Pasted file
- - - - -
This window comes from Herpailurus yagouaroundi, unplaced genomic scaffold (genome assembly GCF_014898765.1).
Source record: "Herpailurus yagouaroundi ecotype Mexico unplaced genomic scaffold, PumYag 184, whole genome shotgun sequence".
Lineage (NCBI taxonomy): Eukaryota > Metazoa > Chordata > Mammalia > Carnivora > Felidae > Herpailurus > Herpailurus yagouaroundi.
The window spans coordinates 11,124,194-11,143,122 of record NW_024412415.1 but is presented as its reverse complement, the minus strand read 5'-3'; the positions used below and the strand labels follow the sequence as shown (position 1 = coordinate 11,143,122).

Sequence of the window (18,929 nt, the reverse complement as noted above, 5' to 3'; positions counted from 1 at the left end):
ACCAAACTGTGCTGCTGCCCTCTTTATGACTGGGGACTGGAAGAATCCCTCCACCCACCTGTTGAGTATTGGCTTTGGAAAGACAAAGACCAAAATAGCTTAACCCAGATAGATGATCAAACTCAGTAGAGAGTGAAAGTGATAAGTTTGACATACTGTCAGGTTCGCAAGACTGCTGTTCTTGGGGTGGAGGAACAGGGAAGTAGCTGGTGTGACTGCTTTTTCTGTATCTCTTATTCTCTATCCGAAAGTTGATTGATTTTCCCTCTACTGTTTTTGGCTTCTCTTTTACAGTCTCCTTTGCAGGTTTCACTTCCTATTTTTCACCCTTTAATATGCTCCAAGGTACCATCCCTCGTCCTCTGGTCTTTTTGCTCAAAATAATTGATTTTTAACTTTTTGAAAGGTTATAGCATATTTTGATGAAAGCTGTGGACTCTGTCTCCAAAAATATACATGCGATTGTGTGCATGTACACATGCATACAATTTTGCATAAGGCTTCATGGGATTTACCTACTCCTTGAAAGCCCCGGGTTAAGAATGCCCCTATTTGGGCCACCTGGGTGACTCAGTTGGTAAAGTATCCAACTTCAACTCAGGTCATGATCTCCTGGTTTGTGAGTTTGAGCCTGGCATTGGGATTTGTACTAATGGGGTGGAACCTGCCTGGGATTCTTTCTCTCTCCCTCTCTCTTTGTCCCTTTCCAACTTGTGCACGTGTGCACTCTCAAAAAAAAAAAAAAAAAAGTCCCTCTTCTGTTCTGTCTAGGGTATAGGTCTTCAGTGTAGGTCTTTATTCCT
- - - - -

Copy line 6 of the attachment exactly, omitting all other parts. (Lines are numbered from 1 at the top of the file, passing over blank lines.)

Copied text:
ACCAAACTGTGCTGCTGCCCTCTTTATGACTGGGGACTGGAAGAATCCCTCCACCCACCTGTTGAGTATTGGCTTTGGAAAGACAAAGACCAAAATAGCTTAACCCAGATAGATGATCAAACTCAGTAGAGAGTGAAAGTGATAAGTTTGACATACTGTCAGGTTCGCAAGACTGCTGTTCTTGGGGTGGAGGAACAGGGAAGTAGCTGGTGTGACTGCTTTTTCTGTATCTCTTATTCTCTATCCGAAAGTTGATTGATTTTCCCTCTACTGTTTTTGGCTTCTCTTTTACAGTCTCCTTTGCAGGTTTCACTTCCTATTTTTCACCCTTTAATATGCTCCAAGGTACCATCCCTCGTCCTCTGGTCTTTTTGCTCAAAATAATTGATTTTTAACTTTTTGAAAGGTTATAGCATATTTTGATGAAAGCTGTGGACTCTGTCTCCAAAAATATACATGCGATTGTGTGCATGTACACATGCATACAATTTTGCATAAGGCTTCATGGGATTTACCTACTCCTTGAAAGCCCCGGGTTAAGAATGCCCCTATTTGGGCCACCTGGGTGACTCAGTTGGTAAAGTATCCAACTTCAACTCAGGTCATGATCTCCTGGTTTGTGAGTTTGAGCCTGGCATTGGGATTTGTACTAATGGGGTGGAACCTGCCTGGGATTCTTTCTCTCTCCCTCTCTCTTTGTCCCTTTCCAACTTGTGCACGTGTGCACTCTCAAAAAAAAAAAAAAAAAAGTCCCTCTTCTGTTCTGTCTAGGGTATAGGTCTTCAGTGTAGGTCTTTATTCCT